Maritime and Coastguard Agency
Tel : 01475 729988
- Local River Worker 2
I think that you’l find that the SPT is a not for profit organisation that cannot balance it’s books without a central Government grant. It is also mandated by the Scottish Government to provide a minimum level of local transport across its region. All it’s services are cross subsidized, some more than others. The ferry is there to provide access to essential services on both banks of the clyde, the fact that it runs at all is amazing given the inept management and their inability to advertise the ferry’s benefits. It need not be this way, there is a demand, and with imaginative marketing this demand can be increased, bringing tourists and jobs to a beautiful part of the river. It’s just that this SPT quango lacks vision and enterprise. They have a strange creed, if doesn’t break even axe it, good old Dr Beeching stuff, and look at the legacy he left us. It’s good to see what kids in Argyll can do on the internet, both advertising Argyll and tying the bureaucratics up in knots at the same time – magic, it’s a pity that the adults weren’t as creative. It’s a great wee ferry but badly run and managed, with an ageing boat, but this can be changed given the will to succeed.
- There is an anonymous reporting system MARS run by http://www.nautinst.org/en/forums/mars/index.cfm It is designed just for such incidents, where the management and crew close ranks to refute any situation which may lead to an accident or not be in the interest of best practice.
The Mariners’ Alerting and Reporting Scheme is primarily a confidential reporting system run by The Nautical Institute to allow full reporting of accidents (and near misses) without fear of identification or litigation. As a free service to the industry, MARS reports also regularly comprise alerts condensed from official industry sources, so that issues resulting from recent incidents can be efficiently relayed to the mariner on board, and is a valuable risk assessment, work planning, loss prevention tool and training aid for crew and management.
They want to hear about any unsafe practices, dangerous occurrences, personal accidents, near miss situations or equipment failures which you have experienced, and any methods adopted to prevent repetitions. Within the context of ship operations, the scheme is unlimited, international in outlook, and open to commercial, naval, fishing and pleasure users.
Email your report to them, or print the MARS hardcopy form and, if required, the continuation form, record your report on these forms and send to:
MARS Editor – Confidential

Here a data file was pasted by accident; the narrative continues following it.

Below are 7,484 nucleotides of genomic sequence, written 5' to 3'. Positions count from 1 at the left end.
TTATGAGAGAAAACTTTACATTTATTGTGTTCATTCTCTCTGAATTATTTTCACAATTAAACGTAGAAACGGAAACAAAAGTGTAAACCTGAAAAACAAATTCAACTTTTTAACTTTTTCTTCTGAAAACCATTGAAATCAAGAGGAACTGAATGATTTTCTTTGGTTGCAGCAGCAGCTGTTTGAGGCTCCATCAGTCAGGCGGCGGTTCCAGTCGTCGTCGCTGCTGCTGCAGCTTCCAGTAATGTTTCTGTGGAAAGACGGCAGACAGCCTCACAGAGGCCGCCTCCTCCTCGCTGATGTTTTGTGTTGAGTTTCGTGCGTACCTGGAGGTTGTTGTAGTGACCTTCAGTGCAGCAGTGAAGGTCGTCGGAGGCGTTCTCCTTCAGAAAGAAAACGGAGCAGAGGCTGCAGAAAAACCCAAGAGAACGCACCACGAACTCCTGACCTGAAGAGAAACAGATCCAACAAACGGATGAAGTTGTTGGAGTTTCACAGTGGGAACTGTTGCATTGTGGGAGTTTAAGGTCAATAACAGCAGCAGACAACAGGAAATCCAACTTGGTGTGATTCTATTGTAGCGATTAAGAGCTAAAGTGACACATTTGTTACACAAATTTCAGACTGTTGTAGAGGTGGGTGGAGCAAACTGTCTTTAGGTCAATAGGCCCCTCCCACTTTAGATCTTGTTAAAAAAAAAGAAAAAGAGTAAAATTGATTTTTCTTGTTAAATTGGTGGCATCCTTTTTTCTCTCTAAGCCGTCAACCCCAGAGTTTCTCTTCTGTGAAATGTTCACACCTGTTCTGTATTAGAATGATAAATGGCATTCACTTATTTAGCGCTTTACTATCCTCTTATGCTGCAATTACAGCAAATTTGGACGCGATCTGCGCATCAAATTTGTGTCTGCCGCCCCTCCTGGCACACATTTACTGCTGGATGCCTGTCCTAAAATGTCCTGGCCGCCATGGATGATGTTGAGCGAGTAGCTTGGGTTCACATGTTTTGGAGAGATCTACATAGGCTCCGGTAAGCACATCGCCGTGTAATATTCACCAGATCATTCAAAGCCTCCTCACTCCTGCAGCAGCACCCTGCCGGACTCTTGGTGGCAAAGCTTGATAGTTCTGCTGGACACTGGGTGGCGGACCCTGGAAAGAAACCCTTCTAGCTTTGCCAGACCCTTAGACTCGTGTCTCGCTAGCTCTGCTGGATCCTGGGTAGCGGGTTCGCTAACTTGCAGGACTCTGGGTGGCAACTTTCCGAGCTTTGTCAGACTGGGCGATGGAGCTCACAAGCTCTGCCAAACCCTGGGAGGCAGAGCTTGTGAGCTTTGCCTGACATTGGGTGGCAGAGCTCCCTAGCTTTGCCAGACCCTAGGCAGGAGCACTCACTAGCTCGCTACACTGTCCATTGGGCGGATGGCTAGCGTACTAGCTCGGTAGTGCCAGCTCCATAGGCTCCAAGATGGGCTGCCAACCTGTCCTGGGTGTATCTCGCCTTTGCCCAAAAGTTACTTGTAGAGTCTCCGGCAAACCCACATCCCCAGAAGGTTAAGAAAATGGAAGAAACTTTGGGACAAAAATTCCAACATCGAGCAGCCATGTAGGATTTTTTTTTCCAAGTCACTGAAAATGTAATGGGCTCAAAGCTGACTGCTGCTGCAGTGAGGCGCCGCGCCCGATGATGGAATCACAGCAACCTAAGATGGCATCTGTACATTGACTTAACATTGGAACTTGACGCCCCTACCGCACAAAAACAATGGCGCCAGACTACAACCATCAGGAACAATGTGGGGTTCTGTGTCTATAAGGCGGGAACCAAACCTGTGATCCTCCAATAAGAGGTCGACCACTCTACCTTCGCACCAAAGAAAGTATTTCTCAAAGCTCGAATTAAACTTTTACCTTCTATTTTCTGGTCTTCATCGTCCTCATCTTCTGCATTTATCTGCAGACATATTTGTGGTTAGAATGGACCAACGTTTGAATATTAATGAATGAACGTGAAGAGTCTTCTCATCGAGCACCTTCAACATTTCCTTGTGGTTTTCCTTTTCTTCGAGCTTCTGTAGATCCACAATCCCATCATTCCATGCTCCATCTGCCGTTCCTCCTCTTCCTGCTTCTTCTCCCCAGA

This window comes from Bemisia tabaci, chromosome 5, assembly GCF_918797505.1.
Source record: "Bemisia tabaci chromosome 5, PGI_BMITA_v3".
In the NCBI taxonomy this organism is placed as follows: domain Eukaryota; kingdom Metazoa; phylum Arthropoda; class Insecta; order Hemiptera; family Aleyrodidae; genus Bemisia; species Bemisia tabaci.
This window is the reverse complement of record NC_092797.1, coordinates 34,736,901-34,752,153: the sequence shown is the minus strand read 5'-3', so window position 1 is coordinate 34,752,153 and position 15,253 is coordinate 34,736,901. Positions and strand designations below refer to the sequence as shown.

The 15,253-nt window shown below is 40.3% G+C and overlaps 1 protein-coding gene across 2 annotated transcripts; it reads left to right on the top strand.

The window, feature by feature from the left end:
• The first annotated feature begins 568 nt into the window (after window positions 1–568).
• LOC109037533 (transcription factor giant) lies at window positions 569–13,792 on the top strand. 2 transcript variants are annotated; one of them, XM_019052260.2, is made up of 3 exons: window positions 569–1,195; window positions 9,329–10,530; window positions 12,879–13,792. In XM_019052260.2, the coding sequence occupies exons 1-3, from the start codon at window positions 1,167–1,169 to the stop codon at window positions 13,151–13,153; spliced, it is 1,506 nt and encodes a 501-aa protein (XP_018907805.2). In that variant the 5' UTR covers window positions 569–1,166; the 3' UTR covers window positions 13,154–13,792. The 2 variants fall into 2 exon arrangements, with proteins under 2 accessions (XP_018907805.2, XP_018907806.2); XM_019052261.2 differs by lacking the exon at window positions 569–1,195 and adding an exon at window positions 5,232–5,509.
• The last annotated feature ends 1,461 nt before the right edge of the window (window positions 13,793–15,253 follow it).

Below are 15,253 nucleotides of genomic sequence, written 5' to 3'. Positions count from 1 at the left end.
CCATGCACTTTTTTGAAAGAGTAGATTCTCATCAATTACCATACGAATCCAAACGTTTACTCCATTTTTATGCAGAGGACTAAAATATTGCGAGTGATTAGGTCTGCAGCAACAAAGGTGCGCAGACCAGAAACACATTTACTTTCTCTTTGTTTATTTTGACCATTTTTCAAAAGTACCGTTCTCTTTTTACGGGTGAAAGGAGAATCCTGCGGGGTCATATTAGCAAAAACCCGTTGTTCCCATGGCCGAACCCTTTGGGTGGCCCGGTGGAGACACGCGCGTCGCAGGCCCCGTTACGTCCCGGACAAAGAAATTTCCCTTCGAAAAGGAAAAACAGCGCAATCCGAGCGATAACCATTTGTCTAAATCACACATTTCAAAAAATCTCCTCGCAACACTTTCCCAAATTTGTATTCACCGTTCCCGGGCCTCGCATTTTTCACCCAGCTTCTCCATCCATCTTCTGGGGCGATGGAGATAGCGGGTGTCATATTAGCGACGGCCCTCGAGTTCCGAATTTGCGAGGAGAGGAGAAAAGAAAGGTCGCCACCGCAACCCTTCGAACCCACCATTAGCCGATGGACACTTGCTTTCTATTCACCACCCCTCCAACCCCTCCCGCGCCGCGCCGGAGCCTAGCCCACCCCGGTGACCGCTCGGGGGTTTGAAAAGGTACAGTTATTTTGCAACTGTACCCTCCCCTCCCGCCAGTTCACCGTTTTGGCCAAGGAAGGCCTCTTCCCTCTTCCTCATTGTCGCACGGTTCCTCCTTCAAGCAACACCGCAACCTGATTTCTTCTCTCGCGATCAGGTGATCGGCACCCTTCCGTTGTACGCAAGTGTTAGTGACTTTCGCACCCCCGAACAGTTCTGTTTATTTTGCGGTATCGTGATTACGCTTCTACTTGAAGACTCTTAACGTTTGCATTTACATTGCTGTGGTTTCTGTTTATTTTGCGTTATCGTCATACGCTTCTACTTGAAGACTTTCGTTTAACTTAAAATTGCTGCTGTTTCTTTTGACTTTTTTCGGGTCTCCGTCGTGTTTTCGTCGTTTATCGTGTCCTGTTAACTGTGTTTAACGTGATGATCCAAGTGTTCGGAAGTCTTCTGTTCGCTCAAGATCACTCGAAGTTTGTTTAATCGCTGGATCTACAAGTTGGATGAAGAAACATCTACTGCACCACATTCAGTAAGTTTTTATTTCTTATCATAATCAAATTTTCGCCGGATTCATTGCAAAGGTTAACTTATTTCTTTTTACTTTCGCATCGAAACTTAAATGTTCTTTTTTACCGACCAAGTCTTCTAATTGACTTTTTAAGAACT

The Nautical Institute
202 Lambeth Road
SE1 7LQ, UK
MCA and all nautical bodies support MARS. If SPT think that dangerous occurances can be swept under the carpet then they should think again.
Ferry tries to leave terminal with a line ashore made fast is less than comic these days
Recent comments by Hamish Beaton
- Easdale Island emergency evacuation exercise identifies fixed link issue
The Island and policies are simply a slate bing, a slate grey tip, from our bygone industrial heritage. The original community slaved to fill in all the nooks and crannies with grey slate rubble – eventually being robbed of their livelihoods. Even Easdale Sound was narrowed and made shallow with the waste. It would be a trivial matter to drop a load of ballast into the shoal Sound from the old pier to the Island making a causeway and bingo a new peninsular created. Indeed create a new marina at the same time, off setting the original cost of the job and creating some-more permanent full time work. But I guess the locals would hate it, despising the committee members that proposed it. Aye this would really divide them more than the Sound does today and send them scuttling back to the indomitable bickering committees right enough?
- Easdale Island emergency evacuation exercise identifies fixed link issue
There is a lovely flat bottomed bow loading self propelled barge that takes the large wheelie bins away. Problem solved: Either only have a fire or evacuation on bin day or make the barge’s home port the Island. Or look to Sark or St Michael’s Mount both with similar problems, I’m sure we could find a few council volunteers for a summer fact finding mission to see how self help works? I just love these insights into what goes on in Argyll in our name – and no doubt these persons were paid handsomely for recommending further committee work – it’s self perpetuation and committee work at its very finest – they are all to be congratulated.